I dumped my RAM DIMM info. It contains string like 32GB(8Gbx4DR). I know its size is 32GB. What does 8Gbx4DR mean?

And I heard about the concepts like rank, channel, bank. I understand that a rank is the chips that make up the bit width required by the memory controller channel. And rank is made of banks. But how can I map the dumped info to these concepts?

Below is the screenshot of the dumped info:

enter image description here

  • This is a server board.
  • Each CPU has 2 memory controllers.
  • Each memory controller has 3 channels.
  • Each channel can support 2 slots of DIMM.


Some reference pages and documents I reviewed regarding RAM setups:


And back to my 32GB(8Gbx4DR) question. Now I believe I can figure it out:

  • 1 DRAM chip = 8Gb (lower b) (According to the spec)
  • DDR* requires 64-bit channel width. and x4 means a single DRAM chip provides 4-bit width. So 16 DRAM chips are required per RANK to meet the channel width.
  • DR means 2/dual ranks per DIMM

So the total size of a DIMM = 2 * 16 * 8Gb = 32GB (upper B)


And if include the ECC (Error Correcting Code), there needs more DRAM chips. For a single byte, a single ECC bit is needed.

For example, with 8Gb x4 DRAM chip, the calculation for a 16GB dual-rank DIMM with ECC is like this. (The important thing is to calculate based on bits.)

The DDR* requires 64-bit width for a rank to serve a channel. And x4 means a single DRAM chip has 4-bit width. So a rank will comprise 64/4 = 16 chips.

With dual ranks, we need 32 DRAM chips.

To achieve a total DIMM capacity of 16GB, the size of each DRAM chips should be 16GB /32 = 16*8 Gb /32 = 4 Gb.

Each 8 bits need a ECC bit, so 16GB needs: 16*8 Gb /8 = 16Gb. ECC can be implemented with DRAM chips as well. And 16Gb is just 4 pieces of 4-Gb DRAM chips.

So in total, we need 32 + 4 = 36 4Gbx4 DRAM chips.

  • And you're sure it's DR as you say and not DDR? What program dumped that info? can you paste it and name the program? – barlop May 18 '17 at 7:54
  • @barlop Yes, definitely sure. Unless the tool I am using has some bug. – smwikipedia May 18 '17 at 7:54
  • Normally a program would say like how many ram modules you have, like 2*16GB or 2x16GB would be 2 modules each. Maybe you have 8GBx4 then the question would be what the DR stands for and it wouldn't be DDR 'cos that'd be about the ram modules. – barlop May 18 '17 at 7:57
  • what is the name of the program, the tool? – barlop May 18 '17 at 7:58
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    I hadn't heard of the intel customer script before but I see it exists. Though I can't even find any screenshot on google images of anybody else that has used the intel customer script to give that info screen.. Hopefully you will get an answer here but also it's worth trying the intel forum communities.intel.com/community/tech specifically communities.intel.com/community/tech/servers – barlop May 18 '17 at 8:06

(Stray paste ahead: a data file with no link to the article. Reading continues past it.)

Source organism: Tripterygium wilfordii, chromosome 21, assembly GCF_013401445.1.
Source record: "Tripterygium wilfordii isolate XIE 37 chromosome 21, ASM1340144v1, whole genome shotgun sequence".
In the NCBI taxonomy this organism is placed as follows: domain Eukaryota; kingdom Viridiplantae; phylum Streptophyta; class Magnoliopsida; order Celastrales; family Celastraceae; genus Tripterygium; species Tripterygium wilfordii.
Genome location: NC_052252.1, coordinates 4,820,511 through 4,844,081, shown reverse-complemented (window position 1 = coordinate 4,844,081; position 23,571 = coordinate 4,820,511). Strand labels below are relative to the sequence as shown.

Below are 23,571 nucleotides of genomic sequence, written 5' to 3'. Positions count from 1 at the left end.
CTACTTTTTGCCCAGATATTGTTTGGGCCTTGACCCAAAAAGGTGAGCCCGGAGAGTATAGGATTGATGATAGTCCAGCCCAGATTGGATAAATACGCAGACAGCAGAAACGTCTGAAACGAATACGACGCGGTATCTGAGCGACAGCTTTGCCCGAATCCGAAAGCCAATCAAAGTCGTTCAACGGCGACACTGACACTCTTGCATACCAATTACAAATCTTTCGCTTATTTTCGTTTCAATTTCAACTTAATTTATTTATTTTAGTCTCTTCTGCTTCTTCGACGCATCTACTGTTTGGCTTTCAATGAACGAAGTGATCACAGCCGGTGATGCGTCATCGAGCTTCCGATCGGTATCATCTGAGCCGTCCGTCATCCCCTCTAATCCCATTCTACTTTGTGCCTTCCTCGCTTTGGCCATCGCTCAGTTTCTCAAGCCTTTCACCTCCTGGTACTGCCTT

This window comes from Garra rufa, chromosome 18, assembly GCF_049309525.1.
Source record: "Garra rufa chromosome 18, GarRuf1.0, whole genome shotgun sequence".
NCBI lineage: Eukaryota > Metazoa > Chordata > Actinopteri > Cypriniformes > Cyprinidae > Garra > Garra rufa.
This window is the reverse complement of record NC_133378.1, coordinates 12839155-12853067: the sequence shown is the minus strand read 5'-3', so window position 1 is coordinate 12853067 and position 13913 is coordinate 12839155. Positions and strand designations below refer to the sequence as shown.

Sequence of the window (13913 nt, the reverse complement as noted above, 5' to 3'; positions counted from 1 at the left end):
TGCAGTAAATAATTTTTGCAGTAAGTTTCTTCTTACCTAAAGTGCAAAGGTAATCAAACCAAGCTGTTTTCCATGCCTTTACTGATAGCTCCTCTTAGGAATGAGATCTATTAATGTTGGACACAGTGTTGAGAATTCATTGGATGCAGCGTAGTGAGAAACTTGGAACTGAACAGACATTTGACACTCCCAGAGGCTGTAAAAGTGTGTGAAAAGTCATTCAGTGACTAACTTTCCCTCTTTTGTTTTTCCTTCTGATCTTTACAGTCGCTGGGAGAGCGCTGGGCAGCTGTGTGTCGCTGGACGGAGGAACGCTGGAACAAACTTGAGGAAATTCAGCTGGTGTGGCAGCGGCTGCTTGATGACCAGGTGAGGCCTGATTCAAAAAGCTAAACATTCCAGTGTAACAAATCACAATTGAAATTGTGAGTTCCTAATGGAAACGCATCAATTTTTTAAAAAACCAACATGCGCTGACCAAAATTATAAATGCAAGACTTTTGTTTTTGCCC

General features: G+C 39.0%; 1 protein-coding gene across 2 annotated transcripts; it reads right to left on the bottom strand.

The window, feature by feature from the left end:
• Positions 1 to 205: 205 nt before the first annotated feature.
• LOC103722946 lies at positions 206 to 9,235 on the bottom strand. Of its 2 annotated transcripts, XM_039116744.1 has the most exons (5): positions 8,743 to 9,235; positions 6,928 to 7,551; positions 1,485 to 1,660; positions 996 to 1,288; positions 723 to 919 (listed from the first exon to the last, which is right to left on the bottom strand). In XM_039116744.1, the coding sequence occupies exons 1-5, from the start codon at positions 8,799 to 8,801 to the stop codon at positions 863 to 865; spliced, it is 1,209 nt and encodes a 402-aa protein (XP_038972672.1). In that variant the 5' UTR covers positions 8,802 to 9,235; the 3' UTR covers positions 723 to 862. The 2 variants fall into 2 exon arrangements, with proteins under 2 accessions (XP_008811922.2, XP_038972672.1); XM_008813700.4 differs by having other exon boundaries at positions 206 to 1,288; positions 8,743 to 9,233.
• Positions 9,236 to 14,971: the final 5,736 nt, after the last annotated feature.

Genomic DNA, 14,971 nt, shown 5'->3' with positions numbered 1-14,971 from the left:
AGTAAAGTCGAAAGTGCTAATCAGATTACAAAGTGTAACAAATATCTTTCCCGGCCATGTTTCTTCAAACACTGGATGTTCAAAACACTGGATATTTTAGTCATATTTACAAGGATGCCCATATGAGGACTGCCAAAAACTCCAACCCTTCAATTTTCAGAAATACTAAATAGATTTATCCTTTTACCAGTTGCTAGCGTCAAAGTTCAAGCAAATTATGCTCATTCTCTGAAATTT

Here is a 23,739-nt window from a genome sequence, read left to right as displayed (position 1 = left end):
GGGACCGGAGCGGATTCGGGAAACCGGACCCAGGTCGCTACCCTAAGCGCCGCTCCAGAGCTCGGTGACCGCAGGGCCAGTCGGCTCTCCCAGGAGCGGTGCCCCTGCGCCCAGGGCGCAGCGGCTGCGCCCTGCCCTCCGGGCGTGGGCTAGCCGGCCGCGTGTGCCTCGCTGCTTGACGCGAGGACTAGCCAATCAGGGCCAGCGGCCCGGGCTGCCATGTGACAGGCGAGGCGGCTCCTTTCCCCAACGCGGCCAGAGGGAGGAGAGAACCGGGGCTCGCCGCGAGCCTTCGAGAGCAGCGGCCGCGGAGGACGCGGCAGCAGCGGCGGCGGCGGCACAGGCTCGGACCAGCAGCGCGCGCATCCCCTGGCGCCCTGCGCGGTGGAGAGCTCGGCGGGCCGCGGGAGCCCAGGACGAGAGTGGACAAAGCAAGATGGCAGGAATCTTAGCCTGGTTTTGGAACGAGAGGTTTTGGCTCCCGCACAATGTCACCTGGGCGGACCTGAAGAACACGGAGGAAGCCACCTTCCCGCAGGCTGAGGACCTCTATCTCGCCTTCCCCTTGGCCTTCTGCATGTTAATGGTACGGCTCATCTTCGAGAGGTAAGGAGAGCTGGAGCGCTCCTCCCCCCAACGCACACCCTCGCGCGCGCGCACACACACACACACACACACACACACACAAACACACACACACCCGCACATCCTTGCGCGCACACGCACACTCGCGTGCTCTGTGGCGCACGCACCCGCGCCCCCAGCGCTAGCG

The x4DR fits within the techspecs and probably Points to the dualrank "feature" of this particular RAM:

enter image description here

  • Thanks. Now I know that x4 means the bit width of each DRAM chip. DDR* memory has a bit width of 64 bits. So each rank requires 16 DRAM chips. DR means dual rank so the DIMM has 2 ranks, which means there're 32 DRAM chips on this DIMM. So, one last thing, what does the 8Gb mean? Why the b is lower case? – smwikipedia May 18 '17 at 8:30
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    @smwikipedia RAM chip sizes are given in bit, hence the small 'b'. They’re 8 Gigabit chips. Specs of the chip in question. – Daniel B May 18 '17 at 8:45
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    Specs of the DIMM in question show that it's a registered chip that has 36 of those 8Gigabit chips, for error correction. – mrjink May 18 '17 at 8:54
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    @smwikipedia Daniel's link is about the individual chips, my link is about the DIMM (which contains several of those chips). – mrjink May 29 '17 at 10:47
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    @smwikipedia Read the DIMM spec, search for K4A8G085WB in the Data Sheet. It's listed right there. – mrjink May 29 '17 at 10:52

That's Correct. This specific naming convention is as follows(each vendor differs slightly):


[DIMM_TOTAL_SIZE(in gigabytes)] [DRAM SIZE(in gigabits)] [number of data bits per dram (column width)] [number of ranks]

32GB = (8 * 16 * 2) / 8

8 gigabits * 16 chips (drams) per rank * 2 ranks = 256 gigabits

256 gigabits / 8 = 32 gigabytes.

The number of bank resource a DRAM contains (density) is internal to the DRAM and not consequential here. It is factored into [DRAM SIZE(in gigabits)].

For different DRAM width of the same density:

a x4 will contain twice the number of bank resources of that of a x8

a x8 will contain twice the number of bank resources of that of a x16

there is a performance advantage to having more bank resources per dram, since a dram can only have one page (or row) open per bank at any given time. In general, a x4 will perform better than a x8, which will perform better than a x16 (all other factors being equal) due to pipelining of transactions performed by the memory controller. This is because it takes time (latency) to open a page (activate) and close a page (precharge). You can effectively double the number of bank resources on a channel by adding a rank, but this is less beneficial than doubling the bank resource of the dram due to the fact that only one rank can communicate on the bus at any given time.

-Paul K

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